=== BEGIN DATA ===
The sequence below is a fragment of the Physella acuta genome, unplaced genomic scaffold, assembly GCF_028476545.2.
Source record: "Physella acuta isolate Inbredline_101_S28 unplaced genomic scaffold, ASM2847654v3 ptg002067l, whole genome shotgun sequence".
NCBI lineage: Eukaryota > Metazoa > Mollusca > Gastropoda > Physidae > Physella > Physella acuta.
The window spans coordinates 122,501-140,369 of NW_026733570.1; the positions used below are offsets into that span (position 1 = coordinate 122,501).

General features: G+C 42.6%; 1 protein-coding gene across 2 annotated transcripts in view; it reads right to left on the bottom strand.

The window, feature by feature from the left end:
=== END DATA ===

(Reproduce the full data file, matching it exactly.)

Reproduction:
The sequence below is a fragment of the Physella acuta genome, unplaced genomic scaffold, assembly GCF_028476545.2.
Source record: "Physella acuta isolate Inbredline_101_S28 unplaced genomic scaffold, ASM2847654v3 ptg002067l, whole genome shotgun sequence".
NCBI lineage: Eukaryota > Metazoa > Mollusca > Gastropoda > Physidae > Physella > Physella acuta.
The window spans coordinates 122,501-140,369 of NW_026733570.1; the positions used below are offsets into that span (position 1 = coordinate 122,501).

General features: G+C 42.6%; 1 protein-coding gene across 2 annotated transcripts in view; it reads right to left on the bottom strand.

The window, feature by feature from the left end: